Why, despite dwindling arm strength, the veteran quarterback still thrives in a system predicated on the vertical passing game. Plus, the defense’s biggest problem remains, why Delvin Breaux is better than you think, and the next Marques Colston?
1. Drew Brees, at 37 and with shoulder problems in his past, has indeed lost some arm strength. The question is, how much more will he lose from here, and how fast? The Saints are a very vertical offense. Despite a ho-hum receiving corps, they tied with Jacksonville for an NFL-high 72 pass plays of 20 yards or more last season. That’s how well Sean Payton’s system is designed. If the quarterback’s passes can’t maintain energy on the back end, this offense will constrict. What will prolong Brees’s career is the same trait that has helped make it: an ability to manipulate zone defenders (including safeties) with his eyes and with subtle body language. This nuance represents the highest level of quarterbacking; a player can only master it once he’s mastered his system and all of the game’s fundamentals. Almost to a man, QB coaches around the NFL think Brees is the very best at it. He has to be. Payton’s system, while being vertical, is also predominantly focused down the seams and middle of the field. In order for it to work, the QB has to beat safeties. Brees can no longer do that purely with his arm. But he can still do that with his eyes, pump fakes and shoulder flinches.
2. The Saints are really gambling at guard, where they’re starting 2015 first-round tackle Andrus Peat on the right side and either Senio Kelemete or Tim Lelito on the left. In the past, the Saints have always invested in premier guards because, having a 6-foot quarterback and an aerial attack focused on the middle of the field, it’s imperative that the interior pocket stay firm. With Brees’s arm strength in decline, it’s more imperative than ever.
3. Second-round rookie receiver Michael Thomas has a chance to be very productive right off the bat. Thomas will fill Marques Colston’s role as the slot man out of unbalanced and three-wide sets. The Saints do a great job of scheming ways to get the slot mismatched against a linebacker. That’s why Colston—who never ran well, wasn’t particularly quick but was lanky and outstanding at high-pointing the ball on the move—had 900-plus yards receiving in all but two of his 10 NFL seasons. Thomas, at 6-3, 212, will get every chance to fill Colston’s void.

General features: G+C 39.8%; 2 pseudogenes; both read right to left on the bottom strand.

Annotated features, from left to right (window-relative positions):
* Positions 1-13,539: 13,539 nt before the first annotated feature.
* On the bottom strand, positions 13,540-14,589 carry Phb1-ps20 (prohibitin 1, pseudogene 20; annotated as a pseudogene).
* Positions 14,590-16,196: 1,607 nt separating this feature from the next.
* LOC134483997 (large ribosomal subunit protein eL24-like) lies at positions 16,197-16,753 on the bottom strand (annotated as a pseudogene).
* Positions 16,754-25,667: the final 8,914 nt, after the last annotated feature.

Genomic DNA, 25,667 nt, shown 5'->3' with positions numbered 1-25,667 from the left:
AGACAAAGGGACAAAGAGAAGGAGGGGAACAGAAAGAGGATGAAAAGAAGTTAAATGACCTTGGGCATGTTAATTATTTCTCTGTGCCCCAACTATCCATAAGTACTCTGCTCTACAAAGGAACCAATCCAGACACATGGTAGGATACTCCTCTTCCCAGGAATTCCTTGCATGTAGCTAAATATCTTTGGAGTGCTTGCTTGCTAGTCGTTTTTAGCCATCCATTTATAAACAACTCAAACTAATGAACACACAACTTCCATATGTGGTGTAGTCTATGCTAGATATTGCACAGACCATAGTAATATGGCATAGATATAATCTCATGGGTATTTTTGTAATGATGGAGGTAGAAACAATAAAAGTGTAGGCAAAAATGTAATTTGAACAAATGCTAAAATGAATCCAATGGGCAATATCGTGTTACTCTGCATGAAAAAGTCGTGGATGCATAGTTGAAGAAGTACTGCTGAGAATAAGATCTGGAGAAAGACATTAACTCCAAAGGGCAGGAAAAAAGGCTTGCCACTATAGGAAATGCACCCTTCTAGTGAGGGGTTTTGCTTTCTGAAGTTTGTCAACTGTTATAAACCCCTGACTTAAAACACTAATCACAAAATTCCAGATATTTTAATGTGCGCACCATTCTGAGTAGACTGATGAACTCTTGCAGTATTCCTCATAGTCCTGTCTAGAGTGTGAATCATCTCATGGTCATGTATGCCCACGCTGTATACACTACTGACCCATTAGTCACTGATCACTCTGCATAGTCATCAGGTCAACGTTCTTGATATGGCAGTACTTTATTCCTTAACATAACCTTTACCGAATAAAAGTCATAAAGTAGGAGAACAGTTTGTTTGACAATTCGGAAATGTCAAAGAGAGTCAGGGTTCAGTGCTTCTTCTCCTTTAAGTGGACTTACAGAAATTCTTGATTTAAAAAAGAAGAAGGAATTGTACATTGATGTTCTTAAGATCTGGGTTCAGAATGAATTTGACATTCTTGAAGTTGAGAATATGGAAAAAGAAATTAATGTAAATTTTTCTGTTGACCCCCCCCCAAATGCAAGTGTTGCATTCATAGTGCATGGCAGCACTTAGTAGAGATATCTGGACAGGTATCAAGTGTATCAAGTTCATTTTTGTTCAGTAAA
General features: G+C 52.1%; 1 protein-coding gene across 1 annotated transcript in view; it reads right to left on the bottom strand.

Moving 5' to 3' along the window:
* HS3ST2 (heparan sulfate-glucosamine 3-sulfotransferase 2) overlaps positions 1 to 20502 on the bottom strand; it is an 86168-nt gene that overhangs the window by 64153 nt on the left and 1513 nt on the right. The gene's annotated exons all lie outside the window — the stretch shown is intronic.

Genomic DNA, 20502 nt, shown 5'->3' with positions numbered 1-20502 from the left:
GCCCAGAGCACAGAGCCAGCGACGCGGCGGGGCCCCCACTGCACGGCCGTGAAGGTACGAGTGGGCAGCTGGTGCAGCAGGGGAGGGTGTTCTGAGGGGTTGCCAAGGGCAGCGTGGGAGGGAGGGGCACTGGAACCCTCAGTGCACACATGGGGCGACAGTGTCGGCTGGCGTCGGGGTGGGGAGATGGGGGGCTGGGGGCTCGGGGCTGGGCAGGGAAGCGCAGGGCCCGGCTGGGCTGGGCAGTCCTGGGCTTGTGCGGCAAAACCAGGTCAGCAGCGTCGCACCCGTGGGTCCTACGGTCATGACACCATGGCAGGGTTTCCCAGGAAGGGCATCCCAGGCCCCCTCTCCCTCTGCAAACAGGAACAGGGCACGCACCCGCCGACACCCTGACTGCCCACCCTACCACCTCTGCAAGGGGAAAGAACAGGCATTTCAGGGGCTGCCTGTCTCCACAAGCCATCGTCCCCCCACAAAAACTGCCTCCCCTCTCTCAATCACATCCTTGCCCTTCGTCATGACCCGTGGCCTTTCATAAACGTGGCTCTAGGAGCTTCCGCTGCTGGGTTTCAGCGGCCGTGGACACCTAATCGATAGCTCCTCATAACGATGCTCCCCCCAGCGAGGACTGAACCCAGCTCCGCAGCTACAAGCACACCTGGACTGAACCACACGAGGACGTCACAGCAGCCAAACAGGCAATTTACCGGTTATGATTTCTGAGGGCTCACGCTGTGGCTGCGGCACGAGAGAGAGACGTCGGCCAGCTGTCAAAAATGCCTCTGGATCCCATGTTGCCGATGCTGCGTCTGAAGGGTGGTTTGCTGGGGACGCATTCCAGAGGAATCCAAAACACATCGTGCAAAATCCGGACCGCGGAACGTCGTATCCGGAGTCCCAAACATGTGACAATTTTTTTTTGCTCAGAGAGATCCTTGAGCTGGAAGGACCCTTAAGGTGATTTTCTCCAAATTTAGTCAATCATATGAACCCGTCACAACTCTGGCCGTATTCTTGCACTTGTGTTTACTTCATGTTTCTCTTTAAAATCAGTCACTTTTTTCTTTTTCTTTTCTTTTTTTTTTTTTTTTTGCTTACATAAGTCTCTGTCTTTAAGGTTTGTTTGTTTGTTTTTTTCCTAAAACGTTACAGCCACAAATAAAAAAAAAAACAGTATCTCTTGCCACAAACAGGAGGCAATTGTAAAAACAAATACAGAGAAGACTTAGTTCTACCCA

4. The Saints have arguably the best backfield screen game in the NFL. (It’s between them and the Packers.) They also have two excellent pieces to use in that screen game. Starting running back Mark Ingram has great patience and vision—ideal traits for the deceptive, slow-developing pass. Backup running back C.J. Spiller is a flexible weapon who adds the dimensions of swing passes and wide receiver screens.
5. Third-year receiver Brandin Cooks is ready to become a star, but he must get more consistent against defenses that pay him extra attention. For someone so explosive, Cooks had too many prolonged quiet stretches last season. In fact, in six games, he was held under 50 yards.
6. An inept four-man pass rush limited the Saints’ defense last season, and I’m not sure much will be different this season. Presumably, first-round selection Sheldon Rankins might help once he gets healthy, but a penetrating tackle can only mean so much. The pass rush meter is most moved by speedy edge-benders. The Saints don’t have one. Cameron Jordan is productive, but it comes more from energy and technique. Offenses don’t feel obliged to regularly slide protections his way.
7. Along with Jason Verrett, Delvin Breaux is the best cornerback that casual fans don’t know. He was asked to battle the likes of Odell Beckham and Julio Jones in man coverage last year, usually with little or no safety help. More often than not, Breaux won. (Even against T.Y. Hilton, Breaux was the better player. The only times Hilton produced were on touchdowns of 87 and 46 yards when Breaux, unfortunately, fell down.) Breaux has a great sense for angles at the top of routes, and his recovery speed is sneaky good. If he builds on what he started in 2015, the Saints will have a bona fide No. 1 corner.
8. Kenny Vaccaro will be a fascinating study in 2016. He’s equipped to be a Swiss Army Knife, capable of playing free or box safety, nickel slot and, depending on the package, linebacker. After a sophomore slump in 2014, Vaccaro was closer to his original self in 2015. Now he must take a step forward.
9. It’s only a matter of time until second-round rookie Vonn Bell supplants free safety Jairus Byrd in the starting lineup. Byrd has not remotely lived up to the big free agent contract he signed in 2014. He plays with poor geometric reasoning (a killer for any safety) and he’s not aggressive.
10. When you lack a four-man pass rush like the Saints do, you must manufacture pressure by blitzing. Especially when you have corners like Breaux (and others) who can hold up in man-to-man. If it’s true that Sean Payton wanted defensive coordinator Rob Ryan to simplify his scheme last year, then that was misguided. With quality cover guys but limited pass rushers, the Saints were suited to play precisely the other way. It will be interesting to see what happens this year. Ryan was fired last November and replaced by former Raiders head coach Dennis Allen. Allen’s defenses in Oakland were markedly high in schematic volume and complexity. He needs to take that sort of approach here. Will Payton let him?
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